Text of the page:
Mauricio Pochettino should ignore Man United rumours and stay at Tottenham
There is so much to admire about Mauricio Pochettino's work at Tottenham, it's difficult to know where to begin.
Take Saturday's 1-0 battering of Watford. Afterwards, a seasoned member of the press was asked by another for his man of the match. He chose Kieran Trippier, which was derided as a "safe pick" (Trippier scored) by an advocate of Christian Eriksen. Someone else chose Mousa Dembele; Ben Davies and Eric Dier were also suggested.
Tricky, because Pochettino has created a Spurs team that is greater than the sum of its parts, routinely rendering post-match player ratings articles redundant.
Try to remember when a Spurs player was significantly better than his teammates. Eriksen at Swansea, perhaps? Dele Alli at Crystal Palace? (Nope, the teenager was quiet before his seminal moment of brilliance.) Dembele weekly, maybe? (Spurs seem to win when the Belgian is fit and draw when he's not.) Harry Kane at Bournemouth? Erik Lamela versus Man City?
Even in defeat, Spurs' players are on a level. The 2-1 home loss to Newcastle, their only wretched display of the season, was uniformly bad.
Pochettino's team is a well-licked machine with replaceable parts. It's impossible to name Spurs' first choice full-backs or say which attackers are best behind Kane. If you squint hard enough, Kevin Wimmer becomes Jan Vertonghen.
The individual improvements, too, have been remarkable. Dier and Alli -- shoo-ins, you'd think, to be among Roy Hodgson's midfielders at Euro 2016 -- started the season as an out-of-position centre-half and a League One rookie. Dembele and Lamela were supposed to be expensive flops, Davies and Trippier inexpensive back-ups.
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Leicester City's remarkable title charge -- increasingly resembling a Football Manager save with a glitch -- is the story of the season but it's impossible to ignore Pochettino's work.
Which brings us clumsily to Manchester United, who apparently aren't ignoring it.
Tottenham laughter at suggestions that United want Pochettino has an anxious edge because, despite the clubs' opposing trajectories, there's a hierarchy and United remain above Spurs.
In this case, however, position in the food chain shouldn't be enough alone, because it's difficult to guess what Pochettino would gain by swapping London for Manchester.
More money? Yes, but Pochettino is due a new contract at Spurs and given his work he can demand a significant pay-rise from club chairman Daniel Levy.
A significantly bigger transfer budget? Yes, but Pochettino has repeatedly stressed that his "philosophy" is not to sign new players, but to promote from the academy, a policy at odds with Ed Woodward's brand-building Galactico-desires.
A better squad? No. Pochettino is a striker, a centre-half and a defensive midfielder away from having a Spurs squad wanting for nothing, whereas United's is as mismatched as any in the Premier League.
A better structure? No. Pochettino recruited Paul Mitchell from Southampton as Spurs' head of recruitment and has great faith in academy chief John McDermott, a gruff Yorkshireman who rejected the chance to move to United last month. United are still looking for their McDermott and have no effective link between the manager and Woodward.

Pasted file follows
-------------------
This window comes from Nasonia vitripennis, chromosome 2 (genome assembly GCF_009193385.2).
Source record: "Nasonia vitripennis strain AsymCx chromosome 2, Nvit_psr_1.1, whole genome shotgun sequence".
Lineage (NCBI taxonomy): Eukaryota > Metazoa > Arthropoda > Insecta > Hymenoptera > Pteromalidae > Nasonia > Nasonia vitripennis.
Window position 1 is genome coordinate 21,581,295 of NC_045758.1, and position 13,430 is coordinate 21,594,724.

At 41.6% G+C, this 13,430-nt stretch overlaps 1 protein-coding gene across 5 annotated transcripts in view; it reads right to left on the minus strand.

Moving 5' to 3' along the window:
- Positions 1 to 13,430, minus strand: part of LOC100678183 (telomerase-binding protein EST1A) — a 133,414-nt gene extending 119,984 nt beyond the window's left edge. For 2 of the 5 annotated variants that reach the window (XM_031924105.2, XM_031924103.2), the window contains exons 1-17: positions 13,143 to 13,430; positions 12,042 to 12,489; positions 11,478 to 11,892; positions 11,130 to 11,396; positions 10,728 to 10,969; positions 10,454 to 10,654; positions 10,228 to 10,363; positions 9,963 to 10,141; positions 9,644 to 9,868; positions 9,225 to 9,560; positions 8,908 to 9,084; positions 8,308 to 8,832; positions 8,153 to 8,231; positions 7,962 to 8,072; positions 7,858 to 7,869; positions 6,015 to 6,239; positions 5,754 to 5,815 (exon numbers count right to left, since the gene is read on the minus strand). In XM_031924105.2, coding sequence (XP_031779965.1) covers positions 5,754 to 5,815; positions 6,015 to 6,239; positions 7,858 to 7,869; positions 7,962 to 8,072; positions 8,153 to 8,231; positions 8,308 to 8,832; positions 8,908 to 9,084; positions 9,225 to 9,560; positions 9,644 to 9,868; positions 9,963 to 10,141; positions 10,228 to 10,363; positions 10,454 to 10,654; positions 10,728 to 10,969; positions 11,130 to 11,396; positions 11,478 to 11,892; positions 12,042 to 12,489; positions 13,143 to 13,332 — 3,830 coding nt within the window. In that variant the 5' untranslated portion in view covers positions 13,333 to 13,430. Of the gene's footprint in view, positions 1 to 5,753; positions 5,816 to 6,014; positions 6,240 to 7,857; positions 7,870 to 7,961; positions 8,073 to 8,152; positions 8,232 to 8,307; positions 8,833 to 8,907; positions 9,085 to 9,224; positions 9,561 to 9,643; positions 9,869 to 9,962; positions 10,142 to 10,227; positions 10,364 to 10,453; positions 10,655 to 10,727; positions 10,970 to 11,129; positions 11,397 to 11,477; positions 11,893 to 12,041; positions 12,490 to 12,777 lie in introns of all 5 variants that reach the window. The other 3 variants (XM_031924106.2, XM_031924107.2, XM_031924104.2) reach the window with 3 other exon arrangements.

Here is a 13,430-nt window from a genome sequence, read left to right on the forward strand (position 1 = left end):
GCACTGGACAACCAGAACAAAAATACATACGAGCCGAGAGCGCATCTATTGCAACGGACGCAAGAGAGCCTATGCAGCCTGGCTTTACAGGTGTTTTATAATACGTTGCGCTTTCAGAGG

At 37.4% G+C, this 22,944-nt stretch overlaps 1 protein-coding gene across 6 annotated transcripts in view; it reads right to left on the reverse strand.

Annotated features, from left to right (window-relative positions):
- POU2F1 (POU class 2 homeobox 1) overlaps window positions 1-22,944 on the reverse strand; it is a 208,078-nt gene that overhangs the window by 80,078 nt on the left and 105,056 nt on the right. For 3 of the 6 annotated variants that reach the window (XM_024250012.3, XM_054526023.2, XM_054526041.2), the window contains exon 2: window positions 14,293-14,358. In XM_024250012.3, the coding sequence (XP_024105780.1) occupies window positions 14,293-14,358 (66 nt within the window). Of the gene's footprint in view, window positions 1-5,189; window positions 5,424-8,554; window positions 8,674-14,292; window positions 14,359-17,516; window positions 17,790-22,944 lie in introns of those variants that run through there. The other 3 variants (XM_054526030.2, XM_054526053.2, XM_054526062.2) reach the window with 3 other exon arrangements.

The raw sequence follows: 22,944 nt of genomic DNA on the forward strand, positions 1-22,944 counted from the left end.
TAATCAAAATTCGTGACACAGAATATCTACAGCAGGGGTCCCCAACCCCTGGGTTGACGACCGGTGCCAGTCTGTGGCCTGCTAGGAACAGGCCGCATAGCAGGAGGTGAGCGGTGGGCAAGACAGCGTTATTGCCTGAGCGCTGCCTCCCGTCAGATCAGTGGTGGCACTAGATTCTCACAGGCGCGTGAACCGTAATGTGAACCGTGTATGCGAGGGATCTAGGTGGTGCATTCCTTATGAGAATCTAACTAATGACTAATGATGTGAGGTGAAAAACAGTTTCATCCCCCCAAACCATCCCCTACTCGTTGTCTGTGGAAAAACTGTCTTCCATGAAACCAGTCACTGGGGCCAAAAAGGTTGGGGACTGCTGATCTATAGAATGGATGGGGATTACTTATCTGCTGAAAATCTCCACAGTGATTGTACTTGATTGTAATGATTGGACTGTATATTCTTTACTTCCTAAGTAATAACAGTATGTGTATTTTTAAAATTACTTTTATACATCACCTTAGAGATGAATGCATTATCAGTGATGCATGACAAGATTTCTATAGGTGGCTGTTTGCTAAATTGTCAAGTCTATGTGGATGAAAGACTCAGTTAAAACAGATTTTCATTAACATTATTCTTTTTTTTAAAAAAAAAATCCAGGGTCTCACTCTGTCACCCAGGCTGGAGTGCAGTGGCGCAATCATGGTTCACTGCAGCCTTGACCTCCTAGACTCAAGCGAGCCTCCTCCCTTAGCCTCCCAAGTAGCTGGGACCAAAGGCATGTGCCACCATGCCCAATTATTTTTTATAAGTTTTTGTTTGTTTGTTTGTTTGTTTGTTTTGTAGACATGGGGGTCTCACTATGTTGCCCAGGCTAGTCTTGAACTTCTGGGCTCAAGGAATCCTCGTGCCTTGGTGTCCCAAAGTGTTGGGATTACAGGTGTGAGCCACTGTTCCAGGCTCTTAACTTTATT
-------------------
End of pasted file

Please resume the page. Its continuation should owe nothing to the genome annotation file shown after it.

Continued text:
Better prospects? Not really. Spurs have a reputation as a selling club but there is nothing to suggest that their gems will leave this summer. Eventually Kane and Alli may be lured to Real Madrid, but so was Cristiano Ronaldo. In the immediate future, Pochettino can look forward to his young squad getting even better -- a frightening prospect for the rest of the Premier League.
There's also the likelihood of Champions League football next season, while United slog it out in the Europa League. There is also the construction of a new stadium to rival the finest in the world and boost Spurs' global reach and brand (areas where United are significantly ahead, admittedly).
Pochettino is ambitious and he jumped ship at Southampton at a similar stage. Only after Pochettino's recruiter, former Southampton chairman Nicola Cortese, had departed did it become clear that Saints' squad was facing decimation. Pochettino's Spurs may be contenders for the title, but his project is unfinished and at United he would have to start from scratch, using time and transfer windows to rid the squad of the unwilling and unable, while instilling his methods.
While Jose Mourinho remains the front-runner, Pochettino is a great fit for United. After the appointment of David Moyes, Sir Bobby Charlton, the embodiment of United's values, said the club had "secured a man who is committed to the long-term and will build teams for the future as well as now...and recognises the importance of bringing young players through and developing them alongside world class talent."
That describes Pochettino to a tee. The Argentine frequently says he is working for both the future and the present, and has spoken of his "perfect mix" of youth and experience at Spurs.
Pochettino at Old Trafford would be fascinating: Would he spend? Would he discard Wayne Rooney? Yet while Tottenham remain the smaller fish, they are swimming faster and more gracefully.
Pochettino should chose football over finance, and stay put.